29 June, 2013

My friend Joe Iosbaker puts it in perspective.

June 29, 1948 - Indictments issued in Smith Act Trial against the Communist Party USA leadership, claiming that the CPUSA had been in violation of the anti-communist Smith Act since July 1945. The twelve defendants were all members of the National Board of the CPUSA: Benjamin J. Davis, Eugene Dennis, William Z. Foster (indicted but not tried due to illness), John Gates, Gil Green, Gus Hall, Irving Potash, Jack Stachel, Robert G. Thompson, John Williamson, Henry Winston, and Carl Winter. FBI head J. Edgar Hoover hoped that all 55 members of the CPUSA's National Committee would be indicted and was disappointed that the prosecutors chose to pursue only twelve. The trial, held in New York in 1949, was one of the lengthiest trials in American history. Large numbers of supporters of the defendants protested outside the courthouse on a daily basis. The trial featured twice on the cover of Time magazine. The defense frequently antagonized the judge and prosecution, and five defendants were jailed for contempt of court. After a 10 month trial the jury found all 11 defendants guilty and the judge sentenced them to terms of up to five years in federal prison, further sentencing all five defense attorneys to imprisonment for contempt of court. Two of the attorneys were subsequently disbarred. After the first trial, the prosecutors – encouraged by their success – prosecuted over 100 further CPUSA officers for violating the Smith Act. Many of these defendants had difficulty finding attorneys to represent them. The trials had a big impact on the leadership of the CPUSA. In 1957, eight years after the first trial, the US Supreme Court's Yates decision brought an end to similar prosecutions, holding that defendants could be prosecuted only for their actions, not for their beliefs.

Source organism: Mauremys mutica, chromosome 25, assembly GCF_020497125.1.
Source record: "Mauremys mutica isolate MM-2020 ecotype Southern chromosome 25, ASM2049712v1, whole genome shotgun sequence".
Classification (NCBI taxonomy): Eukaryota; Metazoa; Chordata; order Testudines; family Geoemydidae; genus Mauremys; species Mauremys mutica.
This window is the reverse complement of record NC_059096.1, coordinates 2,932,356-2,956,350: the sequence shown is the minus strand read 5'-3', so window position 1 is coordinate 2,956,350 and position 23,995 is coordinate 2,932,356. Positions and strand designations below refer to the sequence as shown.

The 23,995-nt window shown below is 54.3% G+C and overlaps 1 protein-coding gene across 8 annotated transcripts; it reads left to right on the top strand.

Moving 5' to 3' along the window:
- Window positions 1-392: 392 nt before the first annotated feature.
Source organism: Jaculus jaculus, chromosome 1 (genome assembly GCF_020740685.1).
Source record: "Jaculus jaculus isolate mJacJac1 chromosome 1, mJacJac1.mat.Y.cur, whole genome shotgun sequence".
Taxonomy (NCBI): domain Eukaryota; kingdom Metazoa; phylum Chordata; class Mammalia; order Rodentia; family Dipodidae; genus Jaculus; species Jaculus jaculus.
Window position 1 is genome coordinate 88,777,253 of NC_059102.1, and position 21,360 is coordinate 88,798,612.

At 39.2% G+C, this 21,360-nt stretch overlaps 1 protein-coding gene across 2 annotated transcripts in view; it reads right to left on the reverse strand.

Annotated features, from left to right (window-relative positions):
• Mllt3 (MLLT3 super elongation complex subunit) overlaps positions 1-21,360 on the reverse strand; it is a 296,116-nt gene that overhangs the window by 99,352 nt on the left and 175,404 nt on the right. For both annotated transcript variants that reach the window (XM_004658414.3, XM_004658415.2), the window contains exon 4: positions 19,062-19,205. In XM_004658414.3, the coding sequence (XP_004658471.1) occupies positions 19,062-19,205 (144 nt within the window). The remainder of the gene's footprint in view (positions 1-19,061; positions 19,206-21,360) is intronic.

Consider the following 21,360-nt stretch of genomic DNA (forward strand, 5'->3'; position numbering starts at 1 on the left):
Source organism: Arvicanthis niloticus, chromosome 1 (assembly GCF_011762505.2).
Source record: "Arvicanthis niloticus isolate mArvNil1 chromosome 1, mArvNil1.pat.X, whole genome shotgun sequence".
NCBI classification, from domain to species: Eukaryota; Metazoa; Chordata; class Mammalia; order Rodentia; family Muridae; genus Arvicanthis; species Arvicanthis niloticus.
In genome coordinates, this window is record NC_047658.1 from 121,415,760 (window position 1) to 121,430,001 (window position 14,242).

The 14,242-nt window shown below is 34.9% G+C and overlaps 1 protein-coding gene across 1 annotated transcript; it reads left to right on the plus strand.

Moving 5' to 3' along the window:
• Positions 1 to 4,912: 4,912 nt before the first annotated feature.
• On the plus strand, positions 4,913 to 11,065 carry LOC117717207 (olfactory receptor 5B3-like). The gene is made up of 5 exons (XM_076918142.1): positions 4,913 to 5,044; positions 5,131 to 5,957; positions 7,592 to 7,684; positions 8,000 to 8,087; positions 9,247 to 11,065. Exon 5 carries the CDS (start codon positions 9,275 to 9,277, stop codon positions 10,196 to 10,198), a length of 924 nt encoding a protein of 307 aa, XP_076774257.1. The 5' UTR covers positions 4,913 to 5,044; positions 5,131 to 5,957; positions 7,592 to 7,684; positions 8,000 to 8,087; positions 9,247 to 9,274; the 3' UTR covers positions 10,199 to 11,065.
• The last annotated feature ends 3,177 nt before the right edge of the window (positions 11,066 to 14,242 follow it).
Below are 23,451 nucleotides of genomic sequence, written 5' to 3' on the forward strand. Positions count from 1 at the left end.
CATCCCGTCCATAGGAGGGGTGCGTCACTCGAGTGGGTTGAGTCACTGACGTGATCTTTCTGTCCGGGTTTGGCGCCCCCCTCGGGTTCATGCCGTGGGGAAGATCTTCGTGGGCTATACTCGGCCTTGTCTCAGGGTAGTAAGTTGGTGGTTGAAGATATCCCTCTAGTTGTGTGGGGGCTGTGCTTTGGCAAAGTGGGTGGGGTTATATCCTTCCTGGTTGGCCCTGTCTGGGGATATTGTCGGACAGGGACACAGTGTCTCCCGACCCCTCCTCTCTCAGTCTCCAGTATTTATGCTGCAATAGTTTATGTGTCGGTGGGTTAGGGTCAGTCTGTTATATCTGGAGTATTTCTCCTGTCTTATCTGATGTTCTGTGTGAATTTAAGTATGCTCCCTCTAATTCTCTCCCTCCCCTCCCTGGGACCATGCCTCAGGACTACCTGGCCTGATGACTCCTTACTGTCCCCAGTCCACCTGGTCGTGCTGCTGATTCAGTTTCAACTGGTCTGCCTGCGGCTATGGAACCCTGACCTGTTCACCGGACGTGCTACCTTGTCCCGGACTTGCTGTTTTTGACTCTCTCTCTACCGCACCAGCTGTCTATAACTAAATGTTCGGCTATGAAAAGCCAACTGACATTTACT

I never understood the fear that the old communists had of repression. When I was a young communist in the 1970s and 80s, I thought that they had been conservative politically and tactically timid.

Then the FBI came to my door with a warrant to search our home, the subpoena to the grand jury, and threatened Stephanie and I and with time behind bars. Two months later, in December 2010, I was invited to address the annual fundraising dinner for the People's World. I looked around a room that contained more than a few octogenarians who had suffered through the attacks that began in the late 40s. I humbly acknowledged that I was learning that they had been, in fact, quite brave.

I don't agree with all the political decisions they made in response to the attacks, but I now feel a much greater respect for those that continued with their work.
— Joe Iosbaker

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